One question that I have begun to ask is ‘how is it that we ended up moving away from liveable and walkable communities?’ Although car ownership is a contributory factor there are larger forces at work, many of which we imported from America in the 1950s and 60s. Perhaps the worst is the combination of suburban housing estates and zonal planning. Zonal planning is still very much alive in Leeds, where areas are classed as ‘light industrial’, residential, offices etc. When I googled zonal planning Leeds the first hit was for the Thorpe Park development on the junction of the A63 and M1. Business parks and out of town shopping centres are one of the most horrible outputs of zonal planning, these by definition are not where people live and built mainly for people to access in cars. Its very simple really, if you plan a residential zone, office park, a retail park, and make it so that they are most accessible to cars with large car parks then it’s not surprising that people drive to them. Zonal planning also tends to only build walking routes along the roads and places the zones in pods with no direct walking or cycling access. The planning is also very formulaic so that roads, planted areas, trees and the buildings are often repetitive and featureless. Walking is pleasureless and too often you have to wait to cross traffic, or try to navigate massive and unfriendly car parks.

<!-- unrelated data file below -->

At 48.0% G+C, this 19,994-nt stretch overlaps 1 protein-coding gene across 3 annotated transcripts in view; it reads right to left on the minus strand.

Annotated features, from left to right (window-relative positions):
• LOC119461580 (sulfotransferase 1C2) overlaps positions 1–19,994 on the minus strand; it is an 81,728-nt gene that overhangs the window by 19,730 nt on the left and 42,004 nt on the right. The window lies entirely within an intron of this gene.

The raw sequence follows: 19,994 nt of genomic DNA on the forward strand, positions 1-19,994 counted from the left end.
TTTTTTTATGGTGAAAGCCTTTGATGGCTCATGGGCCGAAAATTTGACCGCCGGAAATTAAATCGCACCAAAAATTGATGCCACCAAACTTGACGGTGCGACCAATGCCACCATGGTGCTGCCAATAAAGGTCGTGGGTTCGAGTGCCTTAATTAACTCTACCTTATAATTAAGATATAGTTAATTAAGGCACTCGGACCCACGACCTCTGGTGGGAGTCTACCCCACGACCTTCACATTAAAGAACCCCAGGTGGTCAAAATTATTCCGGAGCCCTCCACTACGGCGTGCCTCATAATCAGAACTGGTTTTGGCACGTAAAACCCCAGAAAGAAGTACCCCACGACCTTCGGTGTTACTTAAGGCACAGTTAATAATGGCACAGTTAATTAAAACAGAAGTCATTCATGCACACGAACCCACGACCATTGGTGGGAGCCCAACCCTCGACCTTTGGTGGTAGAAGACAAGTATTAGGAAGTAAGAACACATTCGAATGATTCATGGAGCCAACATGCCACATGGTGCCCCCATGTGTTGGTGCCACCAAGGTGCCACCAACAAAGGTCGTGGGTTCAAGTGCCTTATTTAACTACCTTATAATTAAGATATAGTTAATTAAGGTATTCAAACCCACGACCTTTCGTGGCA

Although the nails are now firmly in the coffin for new out of town shopping centres, a number of policies have meant that few can get about their daily lives without a considerable amount of travel. Injecting choice into the school system has meant that often children don’t go to their closest school, and families often move to an area in the catchment of their chosen school, particularly for high schools. Armley for instance sees a steady outflux of aspirational families with children in the final years of primary school.

One thing that is alerting interest is that successful 20 minute neighbourhoods can attract high value industry. For instance, in London, Bermondsey and Shoreditch have become very attractive for creative and dot com industries. There is a growing body of evidence from America that denser cities with less car parking are more economically succesful, so far this has made little impact in the UK.

20 minute neighbourhoods should be far more inviting to walk or linger for a chat, or for us to indulge in people watching and to make this we have to improve the streetscape, or what planners call the urban realm. One of the characteristics of suburban development and zonal planning is the lack of urban realm. Although suburbia cultivates the ultimate in private realm with nice gardens and plenty of space inside the house, the streetscape is boring and often so dominated by cars and the roadway that it is unsafe to walk or cycle. You don’t have to go far around Leeds to find many estates with very few shops or amenities and a boring urban realm.